May 24, 2012
"Coral reefs globally are already under tremendous stress from climate change, habitat destruction and pollution. Poor harvest practices of tropical fish for the home aquarium trade can add to that decline, yet when done right, it can help counter those effects provided the economic benefits of long term sustainability are met locally," co-author Michael Tlusty, director of research at the New England Aquarium, said in a press release.
Still, concerns remain about overharvesting, damaging harvesting practices, the spread of disease, and invasive species. The top three nations trading to the U.S. were Indonesia, the Philippines, and Sri Lanka.
"There is a delicate balance between the global demand for aquarium fish, and its environmental and economic impacts," lead author Andrew Rhyne, with Roger Williams University and the New England Aquarium, said. "Without mechanisms in place designed specifically to monitor the aquarium fish trade, we will never have a keen understanding of how it impacts our oceans and the global economy."
The researchers call for a change in how wildlife imported data is reported in the U.S., including urging a real time system which they argue fix many of the problems in the current system. The researchers also note that a rise of interest in tropical aquariums could lead to rising awareness on the impacts of greenhouse gas emissions, which are imperiling the world's coral reefs through ocean acidification and climate change.
CITATION: Rhyne AL, Tlusty MF, Schofield PJ, Kaufman L, Morris JA Jr, et al. (2012) Revealing the Appetite of the Marine Aquarium Fish Trade: The Volume and Biodiversity of Fish Imported into the United States. PLoS ONE 7(5): e35808. doi:10.1371/journal.pone.0035808
Carnage in Komodo: world-famous reef destroyed by poachers' bombs
(04/25/2012) Illegal fishermen have been utilizing homemade bombs to kill fish off the coast of Komodo Island, Indonesia, reports the Associated Press (AP); the bombs have not only injured fish populations in the protected area, but has also blasted biodiverse coral reefs popular with tourists. A scuba teacher told the AP that a section of Tatawa Besar coral reef, a popular diving spot, had been "blasted, ripped off, turned upside down."
Featured video: Google Earth highlights imperiled coral reefs around the world
(04/18/2012) A new video by Google Earth and the World Resources Institute (WRI) highlights the world's many endangered coral reefs. A part of the WRI's Reefs at Risk program, the video highlights regional and global threats to the oceans' most biodiverse ecosystem. According to the WRI, a stunning 75 percent of the world's reefs are currently threatened.
Carbon emissions paving way for mass extinction in oceans
(03/05/2012) Human emissions of carbon dioxide may be acidifying the oceans at a rate not seen in 300 million years, according to new research published in Science. The ground-breaking study, which measures for the first time the rate of current acidification compared with other occurrences going back 300 million years, warns that carbon emissions, unchecked, will likely lead to a mass extinction in the world's oceans. Acidification particularly threatens species dependent on calcium carbonate (a chemical compound that drops as the ocean acidifies) such as coral reefs, marine mollusks, and even some plankton. As these species vanish, thousands of others that depend on them are likely to follow.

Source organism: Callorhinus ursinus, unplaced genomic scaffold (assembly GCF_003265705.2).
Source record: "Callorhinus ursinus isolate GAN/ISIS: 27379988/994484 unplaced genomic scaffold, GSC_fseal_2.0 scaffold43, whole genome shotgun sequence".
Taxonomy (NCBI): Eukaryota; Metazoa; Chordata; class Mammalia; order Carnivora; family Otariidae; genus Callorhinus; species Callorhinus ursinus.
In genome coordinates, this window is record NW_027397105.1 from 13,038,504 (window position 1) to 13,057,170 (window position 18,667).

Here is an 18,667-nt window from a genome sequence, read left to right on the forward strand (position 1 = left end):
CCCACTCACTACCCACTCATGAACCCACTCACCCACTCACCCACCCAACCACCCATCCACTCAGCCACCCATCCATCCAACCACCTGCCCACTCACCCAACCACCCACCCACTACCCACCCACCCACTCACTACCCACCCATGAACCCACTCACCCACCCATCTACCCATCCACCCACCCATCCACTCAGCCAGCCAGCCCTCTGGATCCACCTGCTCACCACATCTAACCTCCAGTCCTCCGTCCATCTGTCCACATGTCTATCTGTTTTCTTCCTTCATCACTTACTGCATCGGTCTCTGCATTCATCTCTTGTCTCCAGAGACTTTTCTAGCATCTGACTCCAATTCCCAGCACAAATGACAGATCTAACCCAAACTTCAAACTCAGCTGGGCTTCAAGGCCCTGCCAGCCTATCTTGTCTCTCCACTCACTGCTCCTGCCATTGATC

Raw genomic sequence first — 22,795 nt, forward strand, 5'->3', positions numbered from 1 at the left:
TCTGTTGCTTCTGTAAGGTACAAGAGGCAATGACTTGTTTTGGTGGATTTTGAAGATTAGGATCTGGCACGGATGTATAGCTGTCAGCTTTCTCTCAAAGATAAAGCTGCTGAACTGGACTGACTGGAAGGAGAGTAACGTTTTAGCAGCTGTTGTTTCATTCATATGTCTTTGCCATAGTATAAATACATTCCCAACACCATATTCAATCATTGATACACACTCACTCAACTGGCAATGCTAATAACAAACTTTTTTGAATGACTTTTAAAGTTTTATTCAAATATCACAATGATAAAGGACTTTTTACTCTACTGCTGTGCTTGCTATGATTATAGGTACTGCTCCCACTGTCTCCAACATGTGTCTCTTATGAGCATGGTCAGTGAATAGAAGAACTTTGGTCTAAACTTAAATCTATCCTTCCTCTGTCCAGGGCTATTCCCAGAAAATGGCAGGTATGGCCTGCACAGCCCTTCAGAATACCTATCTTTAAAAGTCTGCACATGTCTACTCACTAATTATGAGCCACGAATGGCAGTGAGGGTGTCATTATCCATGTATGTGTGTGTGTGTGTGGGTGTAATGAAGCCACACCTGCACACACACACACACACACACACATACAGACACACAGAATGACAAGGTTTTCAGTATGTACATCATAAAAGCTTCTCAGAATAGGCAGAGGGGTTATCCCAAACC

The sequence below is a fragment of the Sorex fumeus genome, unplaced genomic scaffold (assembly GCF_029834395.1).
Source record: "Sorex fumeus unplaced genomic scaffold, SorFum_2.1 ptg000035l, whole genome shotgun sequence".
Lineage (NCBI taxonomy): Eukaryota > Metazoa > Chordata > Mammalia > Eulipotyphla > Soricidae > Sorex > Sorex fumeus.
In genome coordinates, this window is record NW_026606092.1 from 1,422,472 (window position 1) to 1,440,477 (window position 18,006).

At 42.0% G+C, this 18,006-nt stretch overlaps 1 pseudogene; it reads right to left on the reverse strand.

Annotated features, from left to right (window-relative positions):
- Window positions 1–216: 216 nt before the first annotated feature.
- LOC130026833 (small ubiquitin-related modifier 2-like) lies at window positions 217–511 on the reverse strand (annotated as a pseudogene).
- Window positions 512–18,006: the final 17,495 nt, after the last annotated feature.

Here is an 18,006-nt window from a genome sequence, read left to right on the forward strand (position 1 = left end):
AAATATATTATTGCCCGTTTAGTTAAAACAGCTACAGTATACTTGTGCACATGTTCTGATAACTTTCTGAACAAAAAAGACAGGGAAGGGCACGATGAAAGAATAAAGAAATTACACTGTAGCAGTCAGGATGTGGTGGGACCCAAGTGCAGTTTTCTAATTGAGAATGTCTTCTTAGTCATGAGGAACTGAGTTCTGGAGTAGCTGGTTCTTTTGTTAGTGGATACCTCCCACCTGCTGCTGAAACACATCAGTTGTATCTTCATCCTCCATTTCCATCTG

Researchers challenge idea that marine reserves promote coral recovery
(11/09/2011) Fleshy whorls of thick brown algae blanket the once-vibrant corals in Glover’s Reef, Belize. According to a controversial study published August 14 in the journal Coral Reefs, a decade of marine reserve protection has failed to help these damaged Caribbean corals recover.
Unanimous agreement among scientists: Earth to suffer major loss in species
(11/09/2011) The thylacine, the dodo, the great auk, the passenger pigeon, the golden toad: these species have become symbols of extinction. But they are only the tip of the recent extinction crisis, and according to a survey of 583 conservation scientists, they are only the beginning. In a new survey in Conservation Biology, 99.5 percent of conservation scientists said a serious loss in biodiversity was either 'likely', 'very likely', or 'virtually certain'. The prediction of a significant loss of species is not surprising—scientists have been warning for decades that if global society continues with business as usual the world will suffer from mass extinction—what is perhaps surprising is the practically unanimous expectation that a global biodiversity decline will occur.
Coral reef biodiversity may be vastly underestimated
(11/03/2011) Researchers with the Smithsonian have catalogued almost as many crab species on tropical coral reef bits measuring just 20.6 square feet (6.3 square meters) as in all of Europe's seas, finds a new paper in PLoS ONE. The team used DNA barcoding to quickly identify a total of 525 crustaceans (including 168 crab species) from dead coral chunks taken from seven sites in the tropics, including the Indian, Pacific and Caribbean oceans.